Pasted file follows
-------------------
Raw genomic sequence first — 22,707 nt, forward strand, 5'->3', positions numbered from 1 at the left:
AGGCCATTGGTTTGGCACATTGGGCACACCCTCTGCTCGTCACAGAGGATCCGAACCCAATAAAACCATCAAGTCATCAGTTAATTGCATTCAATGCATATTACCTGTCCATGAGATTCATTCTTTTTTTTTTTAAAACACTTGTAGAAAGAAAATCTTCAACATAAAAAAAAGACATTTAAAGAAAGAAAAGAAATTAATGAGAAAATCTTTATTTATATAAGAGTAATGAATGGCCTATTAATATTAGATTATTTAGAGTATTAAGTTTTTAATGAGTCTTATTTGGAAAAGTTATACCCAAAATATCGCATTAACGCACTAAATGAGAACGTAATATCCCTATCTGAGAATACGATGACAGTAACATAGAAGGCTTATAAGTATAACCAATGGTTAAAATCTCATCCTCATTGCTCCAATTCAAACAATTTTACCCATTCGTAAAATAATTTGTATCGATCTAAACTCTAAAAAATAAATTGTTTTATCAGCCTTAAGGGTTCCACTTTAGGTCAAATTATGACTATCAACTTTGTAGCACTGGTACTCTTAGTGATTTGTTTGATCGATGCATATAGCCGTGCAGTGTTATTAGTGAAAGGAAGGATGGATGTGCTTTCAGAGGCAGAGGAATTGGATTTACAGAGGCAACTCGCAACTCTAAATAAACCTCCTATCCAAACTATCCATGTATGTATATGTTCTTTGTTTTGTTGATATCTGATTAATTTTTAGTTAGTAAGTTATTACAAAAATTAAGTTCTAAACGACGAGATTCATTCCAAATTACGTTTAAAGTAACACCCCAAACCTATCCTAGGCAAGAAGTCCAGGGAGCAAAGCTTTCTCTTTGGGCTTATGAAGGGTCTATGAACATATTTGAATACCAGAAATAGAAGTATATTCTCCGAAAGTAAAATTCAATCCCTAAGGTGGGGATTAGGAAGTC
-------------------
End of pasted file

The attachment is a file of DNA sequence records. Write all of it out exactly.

Raw genomic sequence first — 22,707 nt, forward strand, 5'->3', positions numbered from 1 at the left:
AGGCCATTGGTTTGGCACATTGGGCACACCCTCTGCTCGTCACAGAGGATCCGAACCCAATAAAACCATCAAGTCATCAGTTAATTGCATTCAATGCATATTACCTGTCCATGAGATTCATTCTTTTTTTTTTTAAAACACTTGTAGAAAGAAAATCTTCAACATAAAAAAAAGACATTTAAAGAAAGAAAAGAAATTAATGAGAAAATCTTTATTTATATAAGAGTAATGAATGGCCTATTAATATTAGATTATTTAGAGTATTAAGTTTTTAATGAGTCTTATTTGGAAAAGTTATACCCAAAATATCGCATTAACGCACTAAATGAGAACGTAATATCCCTATCTGAGAATACGATGACAGTAACATAGAAGGCTTATAAGTATAACCAATGGTTAAAATCTCATCCTCATTGCTCCAATTCAAACAATTTTACCCATTCGTAAAATAATTTGTATCGATCTAAACTCTAAAAAATAAATTGTTTTATCAGCCTTAAGGGTTCCACTTTAGGTCAAATTATGACTATCAACTTTGTAGCACTGGTACTCTTAGTGATTTGTTTGATCGATGCATATAGCCGTGCAGTGTTATTAGTGAAAGGAAGGATGGATGTGCTTTCAGAGGCAGAGGAATTGGATTTACAGAGGCAACTCGCAACTCTAAATAAACCTCCTATCCAAACTATCCATGTATGTATATGTTCTTTGTTTTGTTGATATCTGATTAATTTTTAGTTAGTAAGTTATTACAAAAATTAAGTTCTAAACGACGAGATTCATTCCAAATTACGTTTAAAGTAACACCCCAAACCTATCCTAGGCAAGAAGTCCAGGGAGCAAAGCTTTCTCTTTGGGCTTATGAAGGGTCTATGAACATATTTGAATACCAGAAATAGAAGTATATTCTCCGAAAGTAAAATTCAATCCCTAAGGTGGGGATTAGGAAGTC